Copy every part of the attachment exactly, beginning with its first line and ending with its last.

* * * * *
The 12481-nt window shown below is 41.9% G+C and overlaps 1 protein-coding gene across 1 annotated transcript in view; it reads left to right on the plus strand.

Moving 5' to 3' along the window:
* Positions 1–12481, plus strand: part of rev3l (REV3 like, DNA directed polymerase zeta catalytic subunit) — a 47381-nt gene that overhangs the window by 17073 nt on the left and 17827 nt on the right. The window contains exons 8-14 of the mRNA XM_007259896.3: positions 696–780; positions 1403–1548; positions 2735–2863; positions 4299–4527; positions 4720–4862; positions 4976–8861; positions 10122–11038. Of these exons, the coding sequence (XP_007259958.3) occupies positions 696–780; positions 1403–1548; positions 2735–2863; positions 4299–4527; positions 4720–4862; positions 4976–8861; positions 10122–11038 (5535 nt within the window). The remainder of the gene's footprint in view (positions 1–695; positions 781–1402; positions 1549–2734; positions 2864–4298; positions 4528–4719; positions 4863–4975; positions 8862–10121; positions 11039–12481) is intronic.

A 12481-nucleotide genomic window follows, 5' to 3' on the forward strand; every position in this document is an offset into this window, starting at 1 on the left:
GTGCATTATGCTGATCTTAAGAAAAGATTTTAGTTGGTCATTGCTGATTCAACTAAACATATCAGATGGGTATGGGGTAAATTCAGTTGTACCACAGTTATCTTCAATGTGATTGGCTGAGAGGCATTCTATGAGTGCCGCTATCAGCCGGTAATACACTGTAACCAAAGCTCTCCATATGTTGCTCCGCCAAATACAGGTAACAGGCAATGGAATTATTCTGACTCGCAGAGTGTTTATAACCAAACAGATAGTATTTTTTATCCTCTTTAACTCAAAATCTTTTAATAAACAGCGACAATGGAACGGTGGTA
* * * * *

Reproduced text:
The 12481-nt window shown below is 41.9% G+C and overlaps 1 protein-coding gene across 1 annotated transcript in view; it reads left to right on the plus strand.

Moving 5' to 3' along the window:
* Positions 1–12481, plus strand: part of rev3l (REV3 like, DNA directed polymerase zeta catalytic subunit) — a 47381-nt gene that overhangs the window by 17073 nt on the left and 17827 nt on the right. The window contains exons 8-14 of the mRNA XM_007259896.3: positions 696–780; positions 1403–1548; positions 2735–2863; positions 4299–4527; positions 4720–4862; positions 4976–8861; positions 10122–11038. Of these exons, the coding sequence (XP_007259958.3) occupies positions 696–780; positions 1403–1548; positions 2735–2863; positions 4299–4527; positions 4720–4862; positions 4976–8861; positions 10122–11038 (5535 nt within the window). The remainder of the gene's footprint in view (positions 1–695; positions 781–1402; positions 1549–2734; positions 2864–4298; positions 4528–4719; positions 4863–4975; positions 8862–10121; positions 11039–12481) is intronic.

A 12481-nucleotide genomic window follows, 5' to 3' on the forward strand; every position in this document is an offset into this window, starting at 1 on the left:
GTGCATTATGCTGATCTTAAGAAAAGATTTTAGTTGGTCATTGCTGATTCAACTAAACATATCAGATGGGTATGGGGTAAATTCAGTTGTACCACAGTTATCTTCAATGTGATTGGCTGAGAGGCATTCTATGAGTGCCGCTATCAGCCGGTAATACACTGTAACCAAAGCTCTCCATATGTTGCTCCGCCAAATACAGGTAACAGGCAATGGAATTATTCTGACTCGCAGAGTGTTTATAACCAAACAGATAGTATTTTTTATCCTCTTTAACTCAAAATCTTTTAATAAACAGCGACAATGGAACGGTGGTA